The government is proposing to create a new higher education watchdog, which has been tentatively named Higher Education Empowerment Regulation Agency (HEERA). The contours of the body as well as the draft law to back it are currently being worked out by the government, in consultation with the NITI Aayog. Although the particulars of the functions the body will be assuming are still being worked out, it is expected to eliminate the overlaps in the jurisdiction and remove irrelevant regulatory provisions. It will bring the regulation of both technical and non-technical higher education institutions under one umbrella. Given how both UGC and AICTE have been roundly criticised for their poor handling of higher education so far, HEERA is likely to be structured in a manner that addresses their particular deficiencies.
The Yash Pal Committee, the National Knowledge Commission as well as the Hari Gautam committee had all highlighted the failures of the UGC and called for its scrapping. The TSR Subramanian committee, which had been tasked with coming up with a new education policy, too called for the scrapping of the UGC and AICTE. UGC has three primary functions—namely, regulation of universities and certain higher education institutions such as deemed universities and autonomous colleges; disbursal of grants; and deciding on and maintenance of education higher education (non-technical) standards—and it has failed on all three counts. With government-run universities (both state and central) and certain deemed universities dependent largely on the grants from the UGC, an inspector raj has flourished. The financial heft of the regulator has only grown since its inception—in 2015-16, it disbursed over `10,000 crore. Though the share of UGC in the government’s overall grant to higher education had been falling over the years, it climbed back to nearly 40% in 2015-16, from a still high 33% in 2014-15.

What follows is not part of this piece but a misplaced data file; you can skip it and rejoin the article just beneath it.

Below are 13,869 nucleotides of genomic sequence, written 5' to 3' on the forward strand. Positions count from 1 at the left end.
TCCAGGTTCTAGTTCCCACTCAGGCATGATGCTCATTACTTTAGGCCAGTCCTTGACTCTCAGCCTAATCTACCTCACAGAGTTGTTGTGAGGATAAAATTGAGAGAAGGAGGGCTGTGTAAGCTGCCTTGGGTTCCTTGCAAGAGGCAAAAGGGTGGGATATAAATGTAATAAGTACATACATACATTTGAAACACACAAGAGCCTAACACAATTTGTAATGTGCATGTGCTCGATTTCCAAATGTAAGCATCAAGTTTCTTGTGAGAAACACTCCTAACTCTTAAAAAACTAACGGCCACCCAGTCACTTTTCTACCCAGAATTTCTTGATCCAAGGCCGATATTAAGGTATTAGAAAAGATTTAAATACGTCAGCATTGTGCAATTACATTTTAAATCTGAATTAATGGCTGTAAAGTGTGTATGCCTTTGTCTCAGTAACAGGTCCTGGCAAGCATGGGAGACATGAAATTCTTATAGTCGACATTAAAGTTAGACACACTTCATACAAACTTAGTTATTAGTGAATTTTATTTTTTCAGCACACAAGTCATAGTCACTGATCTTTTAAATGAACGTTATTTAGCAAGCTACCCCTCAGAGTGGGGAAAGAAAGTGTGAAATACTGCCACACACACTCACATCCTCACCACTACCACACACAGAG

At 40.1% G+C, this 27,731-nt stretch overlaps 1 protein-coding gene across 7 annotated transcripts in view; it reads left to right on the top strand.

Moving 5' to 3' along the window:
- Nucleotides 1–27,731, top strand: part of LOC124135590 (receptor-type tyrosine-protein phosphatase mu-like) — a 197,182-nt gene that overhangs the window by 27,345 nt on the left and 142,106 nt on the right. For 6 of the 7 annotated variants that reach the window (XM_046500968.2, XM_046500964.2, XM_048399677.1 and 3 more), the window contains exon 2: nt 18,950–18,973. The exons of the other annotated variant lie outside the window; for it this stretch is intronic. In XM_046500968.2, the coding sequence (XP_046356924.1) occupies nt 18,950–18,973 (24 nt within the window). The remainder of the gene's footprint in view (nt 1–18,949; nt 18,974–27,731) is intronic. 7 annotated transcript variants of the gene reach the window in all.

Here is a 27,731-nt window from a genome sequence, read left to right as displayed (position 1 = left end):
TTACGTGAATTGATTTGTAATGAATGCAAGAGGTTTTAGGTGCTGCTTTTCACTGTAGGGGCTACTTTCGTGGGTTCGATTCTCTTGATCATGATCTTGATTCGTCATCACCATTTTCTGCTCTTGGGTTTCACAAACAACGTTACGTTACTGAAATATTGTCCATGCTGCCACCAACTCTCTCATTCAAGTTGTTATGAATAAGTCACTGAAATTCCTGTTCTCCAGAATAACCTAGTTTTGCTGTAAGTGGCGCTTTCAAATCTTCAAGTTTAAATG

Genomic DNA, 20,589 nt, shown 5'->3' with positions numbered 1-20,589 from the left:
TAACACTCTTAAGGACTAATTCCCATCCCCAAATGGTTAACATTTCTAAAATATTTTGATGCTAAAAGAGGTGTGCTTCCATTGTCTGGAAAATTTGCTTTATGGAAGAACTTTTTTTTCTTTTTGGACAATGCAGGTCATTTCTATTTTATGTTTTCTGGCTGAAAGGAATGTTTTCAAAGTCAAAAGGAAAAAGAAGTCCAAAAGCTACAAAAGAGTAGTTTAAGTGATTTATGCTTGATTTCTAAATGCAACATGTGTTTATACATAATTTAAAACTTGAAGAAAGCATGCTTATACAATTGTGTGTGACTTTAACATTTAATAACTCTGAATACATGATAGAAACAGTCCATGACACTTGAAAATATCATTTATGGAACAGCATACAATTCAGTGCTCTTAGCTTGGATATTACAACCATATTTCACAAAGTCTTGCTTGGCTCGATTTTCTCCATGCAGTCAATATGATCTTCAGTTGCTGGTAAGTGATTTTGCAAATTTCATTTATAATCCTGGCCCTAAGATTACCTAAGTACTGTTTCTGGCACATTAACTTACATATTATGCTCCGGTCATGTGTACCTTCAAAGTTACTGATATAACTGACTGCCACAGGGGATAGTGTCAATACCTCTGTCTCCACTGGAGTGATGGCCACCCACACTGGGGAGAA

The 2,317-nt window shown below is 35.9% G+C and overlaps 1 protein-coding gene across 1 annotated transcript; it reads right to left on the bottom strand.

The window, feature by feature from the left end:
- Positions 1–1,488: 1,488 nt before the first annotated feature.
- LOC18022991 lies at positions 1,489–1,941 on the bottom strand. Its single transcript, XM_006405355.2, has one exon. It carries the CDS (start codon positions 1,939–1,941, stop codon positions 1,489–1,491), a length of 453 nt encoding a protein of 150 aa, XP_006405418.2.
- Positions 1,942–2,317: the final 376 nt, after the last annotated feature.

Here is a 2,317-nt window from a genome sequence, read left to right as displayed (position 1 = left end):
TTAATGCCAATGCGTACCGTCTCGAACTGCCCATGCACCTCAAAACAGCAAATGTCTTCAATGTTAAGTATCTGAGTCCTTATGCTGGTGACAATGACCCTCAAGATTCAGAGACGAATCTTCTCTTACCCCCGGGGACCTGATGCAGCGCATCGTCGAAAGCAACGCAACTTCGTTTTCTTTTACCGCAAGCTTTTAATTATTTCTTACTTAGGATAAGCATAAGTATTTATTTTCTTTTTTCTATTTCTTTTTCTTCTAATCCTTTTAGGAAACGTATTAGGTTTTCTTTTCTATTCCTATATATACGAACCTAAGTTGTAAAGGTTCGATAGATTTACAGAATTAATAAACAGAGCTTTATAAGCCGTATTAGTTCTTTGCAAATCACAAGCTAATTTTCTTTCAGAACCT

The UGC has also on many occasions impeded institutional autonomy at top notch universities and institutions—for instance, its handling of the Delhi University’s four-year undergraduate programmes (FYUP). The criticisms of the programme aside, the UGC initially allowed the programme to run for a year before scrapping it. Meanwhile, the performance of both AICTE and UGC with respect to upholding educational standards is reflected in the less than stellar ranks Indian institutes and varsities
The Narendra Modi-led government has largely voiced its keenness for freeing up higher education (except the few but significant instances of pussy-footing). Given the larger view that the government has taken on higher education, it will be important to see how HEERA will fit into the scheme of things. For instance, the government has talked of a graded regulation system, with near-complete autonomy for the top-rung institutions, followed by tempered autonomy for middle-rung ones with government regulation earmarked for the lowest-rated institutions. For this, it has proposed a quality assessment and ranking of universities and colleges by the National Assessment and Accreditation Council. HEERA will largely be expected to maintain a distant oversight of the semi-autonomous universities and institutions, while regulating the lowest-rung ones.
As far as the function of funding institutes goes, it is not clear yet whether HEERA will have to do this or not. Given how the government has announced the formation of Higher Education Financing Agency (HEFA) to fund development of infrastructure in premier institutes, it looks likely that at least part of the funding functions of the new higher education regulator will be hived off.